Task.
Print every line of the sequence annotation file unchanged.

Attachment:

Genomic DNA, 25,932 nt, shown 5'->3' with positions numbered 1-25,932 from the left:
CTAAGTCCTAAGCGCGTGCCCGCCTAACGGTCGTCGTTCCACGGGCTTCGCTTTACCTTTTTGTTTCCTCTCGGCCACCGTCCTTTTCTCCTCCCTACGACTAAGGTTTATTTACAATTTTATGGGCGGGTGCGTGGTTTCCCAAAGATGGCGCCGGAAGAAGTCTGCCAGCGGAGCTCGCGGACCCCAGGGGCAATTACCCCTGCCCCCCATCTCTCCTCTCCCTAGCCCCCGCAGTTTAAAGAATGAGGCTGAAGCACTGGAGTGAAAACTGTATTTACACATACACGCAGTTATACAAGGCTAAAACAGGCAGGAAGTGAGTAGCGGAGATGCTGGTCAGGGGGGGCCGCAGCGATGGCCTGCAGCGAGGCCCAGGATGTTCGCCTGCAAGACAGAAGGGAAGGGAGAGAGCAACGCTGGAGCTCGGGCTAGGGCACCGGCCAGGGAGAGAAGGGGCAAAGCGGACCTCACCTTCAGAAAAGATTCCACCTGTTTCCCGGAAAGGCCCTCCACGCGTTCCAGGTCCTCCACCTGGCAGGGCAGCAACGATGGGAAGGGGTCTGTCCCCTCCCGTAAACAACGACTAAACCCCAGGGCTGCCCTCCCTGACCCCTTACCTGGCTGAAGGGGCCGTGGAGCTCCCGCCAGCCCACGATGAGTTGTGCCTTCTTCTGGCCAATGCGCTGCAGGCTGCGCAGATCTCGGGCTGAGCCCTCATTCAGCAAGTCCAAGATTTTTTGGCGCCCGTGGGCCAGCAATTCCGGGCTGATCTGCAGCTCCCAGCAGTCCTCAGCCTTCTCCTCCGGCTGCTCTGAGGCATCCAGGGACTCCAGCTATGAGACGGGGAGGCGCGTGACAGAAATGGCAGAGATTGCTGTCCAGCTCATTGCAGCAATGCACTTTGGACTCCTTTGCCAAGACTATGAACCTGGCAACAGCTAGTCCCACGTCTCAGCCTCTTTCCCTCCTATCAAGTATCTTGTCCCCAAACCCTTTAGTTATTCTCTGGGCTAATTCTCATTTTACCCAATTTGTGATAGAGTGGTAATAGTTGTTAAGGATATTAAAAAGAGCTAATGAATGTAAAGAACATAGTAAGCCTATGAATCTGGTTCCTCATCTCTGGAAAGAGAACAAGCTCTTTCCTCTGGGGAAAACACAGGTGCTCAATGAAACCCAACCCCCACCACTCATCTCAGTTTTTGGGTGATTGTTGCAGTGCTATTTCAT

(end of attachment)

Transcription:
Genomic DNA, 25,932 nt, shown 5'->3' with positions numbered 1-25,932 from the left:
CTAAGTCCTAAGCGCGTGCCCGCCTAACGGTCGTCGTTCCACGGGCTTCGCTTTACCTTTTTGTTTCCTCTCGGCCACCGTCCTTTTCTCCTCCCTACGACTAAGGTTTATTTACAATTTTATGGGCGGGTGCGTGGTTTCCCAAAGATGGCGCCGGAAGAAGTCTGCCAGCGGAGCTCGCGGACCCCAGGGGCAATTACCCCTGCCCCCCATCTCTCCTCTCCCTAGCCCCCGCAGTTTAAAGAATGAGGCTGAAGCACTGGAGTGAAAACTGTATTTACACATACACGCAGTTATACAAGGCTAAAACAGGCAGGAAGTGAGTAGCGGAGATGCTGGTCAGGGGGGGCCGCAGCGATGGCCTGCAGCGAGGCCCAGGATGTTCGCCTGCAAGACAGAAGGGAAGGGAGAGAGCAACGCTGGAGCTCGGGCTAGGGCACCGGCCAGGGAGAGAAGGGGCAAAGCGGACCTCACCTTCAGAAAAGATTCCACCTGTTTCCCGGAAAGGCCCTCCACGCGTTCCAGGTCCTCCACCTGGCAGGGCAGCAACGATGGGAAGGGGTCTGTCCCCTCCCGTAAACAACGACTAAACCCCAGGGCTGCCCTCCCTGACCCCTTACCTGGCTGAAGGGGCCGTGGAGCTCCCGCCAGCCCACGATGAGTTGTGCCTTCTTCTGGCCAATGCGCTGCAGGCTGCGCAGATCTCGGGCTGAGCCCTCATTCAGCAAGTCCAAGATTTTTTGGCGCCCGTGGGCCAGCAATTCCGGGCTGATCTGCAGCTCCCAGCAGTCCTCAGCCTTCTCCTCCGGCTGCTCTGAGGCATCCAGGGACTCCAGCTATGAGACGGGGAGGCGCGTGACAGAAATGGCAGAGATTGCTGTCCAGCTCATTGCAGCAATGCACTTTGGACTCCTTTGCCAAGACTATGAACCTGGCAACAGCTAGTCCCACGTCTCAGCCTCTTTCCCTCCTATCAAGTATCTTGTCCCCAAACCCTTTAGTTATTCTCTGGGCTAATTCTCATTTTACCCAATTTGTGATAGAGTGGTAATAGTTGTTAAGGATATTAAAAAGAGCTAATGAATGTAAAGAACATAGTAAGCCTATGAATCTGGTTCCTCATCTCTGGAAAGAGAACAAGCTCTTTCCTCTGGGGAAAACACAGGTGCTCAATGAAACCCAACCCCCACCACTCATCTCAGTTTTTGGGTGATTGTTGCAGTGCTATTTCAT